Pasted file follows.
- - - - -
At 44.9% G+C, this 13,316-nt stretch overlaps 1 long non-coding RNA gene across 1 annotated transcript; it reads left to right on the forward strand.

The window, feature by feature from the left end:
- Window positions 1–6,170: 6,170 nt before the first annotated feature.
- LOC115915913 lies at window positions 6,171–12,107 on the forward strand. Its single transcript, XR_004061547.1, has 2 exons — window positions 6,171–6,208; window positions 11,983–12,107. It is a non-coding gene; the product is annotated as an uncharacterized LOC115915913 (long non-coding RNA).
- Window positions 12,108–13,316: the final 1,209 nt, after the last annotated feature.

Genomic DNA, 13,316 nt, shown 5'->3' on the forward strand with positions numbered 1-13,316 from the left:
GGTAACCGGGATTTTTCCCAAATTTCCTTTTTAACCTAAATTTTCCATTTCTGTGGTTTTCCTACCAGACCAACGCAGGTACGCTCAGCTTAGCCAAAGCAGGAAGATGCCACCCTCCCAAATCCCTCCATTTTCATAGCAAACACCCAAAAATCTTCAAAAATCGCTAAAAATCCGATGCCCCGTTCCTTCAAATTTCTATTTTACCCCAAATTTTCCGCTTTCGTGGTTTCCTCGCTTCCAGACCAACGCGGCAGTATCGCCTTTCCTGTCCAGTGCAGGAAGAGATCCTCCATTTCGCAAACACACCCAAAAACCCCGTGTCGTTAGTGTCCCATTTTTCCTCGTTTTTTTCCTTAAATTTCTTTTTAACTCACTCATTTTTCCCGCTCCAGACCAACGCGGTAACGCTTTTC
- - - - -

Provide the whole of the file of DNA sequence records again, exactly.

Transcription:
At 44.9% G+C, this 13,316-nt stretch overlaps 1 long non-coding RNA gene across 1 annotated transcript; it reads left to right on the forward strand.

The window, feature by feature from the left end:
- Window positions 1–6,170: 6,170 nt before the first annotated feature.
- LOC115915913 lies at window positions 6,171–12,107 on the forward strand. Its single transcript, XR_004061547.1, has 2 exons — window positions 6,171–6,208; window positions 11,983–12,107. It is a non-coding gene; the product is annotated as an uncharacterized LOC115915913 (long non-coding RNA).
- Window positions 12,108–13,316: the final 1,209 nt, after the last annotated feature.

Genomic DNA, 13,316 nt, shown 5'->3' on the forward strand with positions numbered 1-13,316 from the left:
GGTAACCGGGATTTTTCCCAAATTTCCTTTTTAACCTAAATTTTCCATTTCTGTGGTTTTCCTACCAGACCAACGCAGGTACGCTCAGCTTAGCCAAAGCAGGAAGATGCCACCCTCCCAAATCCCTCCATTTTCATAGCAAACACCCAAAAATCTTCAAAAATCGCTAAAAATCCGATGCCCCGTTCCTTCAAATTTCTATTTTACCCCAAATTTTCCGCTTTCGTGGTTTCCTCGCTTCCAGACCAACGCGGCAGTATCGCCTTTCCTGTCCAGTGCAGGAAGAGATCCTCCATTTCGCAAACACACCCAAAAACCCCGTGTCGTTAGTGTCCCATTTTTCCTCGTTTTTTTCCTTAAATTTCTTTTTAACTCACTCATTTTTCCCGCTCCAGACCAACGCGGTAACGCTTTTC